• 156.
    Angelis, Jannis
    et al.
    KTH, School of Industrial Engineering and Management (ITM), Industrial Economics and Management (Dept.), Industrial Management.
    Ribeiro da silva, Elias
    Blockchain adoption: a value driver perspective2019In: Business Horizons, ISSN 0007-6813, E-ISSN 1873-6068, Vol. 62, no 3, p. 307-314Article, review/survey (Refereed)
    Abstract [en]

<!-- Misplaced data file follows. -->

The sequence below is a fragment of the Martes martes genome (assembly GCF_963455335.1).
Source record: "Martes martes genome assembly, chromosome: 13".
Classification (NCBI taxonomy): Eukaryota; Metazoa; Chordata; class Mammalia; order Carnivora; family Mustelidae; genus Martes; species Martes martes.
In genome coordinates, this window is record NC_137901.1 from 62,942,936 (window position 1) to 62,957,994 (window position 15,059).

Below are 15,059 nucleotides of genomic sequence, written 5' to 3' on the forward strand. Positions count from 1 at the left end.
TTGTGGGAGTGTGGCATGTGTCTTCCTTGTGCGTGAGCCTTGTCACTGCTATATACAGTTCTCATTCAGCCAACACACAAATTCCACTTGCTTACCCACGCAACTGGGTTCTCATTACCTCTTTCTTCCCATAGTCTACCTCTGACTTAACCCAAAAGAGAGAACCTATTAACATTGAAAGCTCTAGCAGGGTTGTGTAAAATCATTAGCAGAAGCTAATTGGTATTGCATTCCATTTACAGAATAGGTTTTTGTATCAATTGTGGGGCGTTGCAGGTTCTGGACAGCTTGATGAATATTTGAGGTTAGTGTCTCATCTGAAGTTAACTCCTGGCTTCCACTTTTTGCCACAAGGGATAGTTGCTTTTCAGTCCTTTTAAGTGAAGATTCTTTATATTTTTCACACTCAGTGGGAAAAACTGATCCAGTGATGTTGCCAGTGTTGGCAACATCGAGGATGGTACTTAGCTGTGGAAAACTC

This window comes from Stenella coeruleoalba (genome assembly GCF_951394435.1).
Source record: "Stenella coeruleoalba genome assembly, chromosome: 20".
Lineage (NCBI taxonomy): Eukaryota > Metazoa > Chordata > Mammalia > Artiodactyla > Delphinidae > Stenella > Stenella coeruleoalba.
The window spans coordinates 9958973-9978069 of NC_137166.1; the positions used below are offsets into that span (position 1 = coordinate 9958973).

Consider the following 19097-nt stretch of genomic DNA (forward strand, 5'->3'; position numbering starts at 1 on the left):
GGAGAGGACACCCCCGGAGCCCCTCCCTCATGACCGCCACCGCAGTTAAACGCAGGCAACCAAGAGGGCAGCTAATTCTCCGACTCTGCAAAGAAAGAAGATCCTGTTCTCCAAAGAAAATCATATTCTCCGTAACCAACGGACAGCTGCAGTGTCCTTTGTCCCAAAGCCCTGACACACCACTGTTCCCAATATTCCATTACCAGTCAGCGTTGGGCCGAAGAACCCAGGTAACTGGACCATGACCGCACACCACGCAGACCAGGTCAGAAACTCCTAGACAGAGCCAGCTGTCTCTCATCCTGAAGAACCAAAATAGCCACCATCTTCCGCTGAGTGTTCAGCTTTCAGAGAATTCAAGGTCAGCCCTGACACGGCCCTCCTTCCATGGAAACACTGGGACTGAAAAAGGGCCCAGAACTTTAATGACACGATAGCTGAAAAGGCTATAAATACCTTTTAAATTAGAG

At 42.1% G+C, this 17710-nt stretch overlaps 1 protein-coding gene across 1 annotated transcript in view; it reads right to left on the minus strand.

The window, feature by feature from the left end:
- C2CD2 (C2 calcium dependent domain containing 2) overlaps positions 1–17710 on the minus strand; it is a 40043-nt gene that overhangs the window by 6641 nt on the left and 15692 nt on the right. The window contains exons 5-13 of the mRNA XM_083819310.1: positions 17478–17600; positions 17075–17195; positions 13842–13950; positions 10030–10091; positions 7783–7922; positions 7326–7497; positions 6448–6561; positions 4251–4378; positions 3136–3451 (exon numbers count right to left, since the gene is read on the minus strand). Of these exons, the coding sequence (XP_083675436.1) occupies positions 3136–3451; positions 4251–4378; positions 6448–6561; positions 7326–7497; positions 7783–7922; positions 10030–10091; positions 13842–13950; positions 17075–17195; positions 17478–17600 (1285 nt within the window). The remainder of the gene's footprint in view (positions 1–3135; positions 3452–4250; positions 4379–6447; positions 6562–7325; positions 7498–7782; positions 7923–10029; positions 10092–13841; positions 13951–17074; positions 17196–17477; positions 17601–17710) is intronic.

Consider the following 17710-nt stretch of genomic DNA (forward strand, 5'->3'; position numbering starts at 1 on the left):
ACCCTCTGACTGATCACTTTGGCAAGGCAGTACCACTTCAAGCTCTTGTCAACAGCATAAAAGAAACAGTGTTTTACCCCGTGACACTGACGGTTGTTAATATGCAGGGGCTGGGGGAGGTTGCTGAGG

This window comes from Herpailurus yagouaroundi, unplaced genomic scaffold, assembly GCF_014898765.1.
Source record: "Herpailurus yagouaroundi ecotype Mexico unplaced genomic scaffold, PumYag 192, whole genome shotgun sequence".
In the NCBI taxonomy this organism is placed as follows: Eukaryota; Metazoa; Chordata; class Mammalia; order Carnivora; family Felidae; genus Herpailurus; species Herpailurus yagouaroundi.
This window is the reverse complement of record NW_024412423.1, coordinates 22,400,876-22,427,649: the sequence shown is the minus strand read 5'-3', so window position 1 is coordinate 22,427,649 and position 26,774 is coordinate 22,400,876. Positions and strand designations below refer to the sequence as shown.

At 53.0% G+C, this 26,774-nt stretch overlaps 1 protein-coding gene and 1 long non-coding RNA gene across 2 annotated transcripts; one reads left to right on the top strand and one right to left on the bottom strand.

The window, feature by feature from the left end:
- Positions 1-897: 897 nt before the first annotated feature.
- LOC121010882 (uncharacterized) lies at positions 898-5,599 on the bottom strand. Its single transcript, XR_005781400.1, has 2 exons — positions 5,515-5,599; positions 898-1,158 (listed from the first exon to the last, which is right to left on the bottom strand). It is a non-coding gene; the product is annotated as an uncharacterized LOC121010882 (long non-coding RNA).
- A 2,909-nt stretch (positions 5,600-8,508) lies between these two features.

The ongoing discussion regarding blockchain technologies is focused primarily on cryptocurrencies, but blockchain features and functionalities have developed beyond financial instruments. As the technologies provide new functionalities, the associated value proposition changes as well. This study explores the relationship between blockchain technologies and their underlying value drivers. Four identified distinct blockchain stages of increased maturity are analyzed and discussed. This covers the evolutionary technology types focused on transactions, smart contracts, decentralized applications, and the introduction of artificial intelligence supporting decentralized decision making. In addition, we address management issues around appropriate blockchain adoption using a blockchain value driver-focused framework that gives decision makers actionable questions and recommendations. We provide practitioners with a method for assessing suitable blockchain adoption that addresses the specific value creation associated with a given organizational strategy. For academics, we critically identify and assess the characteristics of the blockchain stages and their strategy implications and provide a structured approach conceptualizing blockchain technology evolution.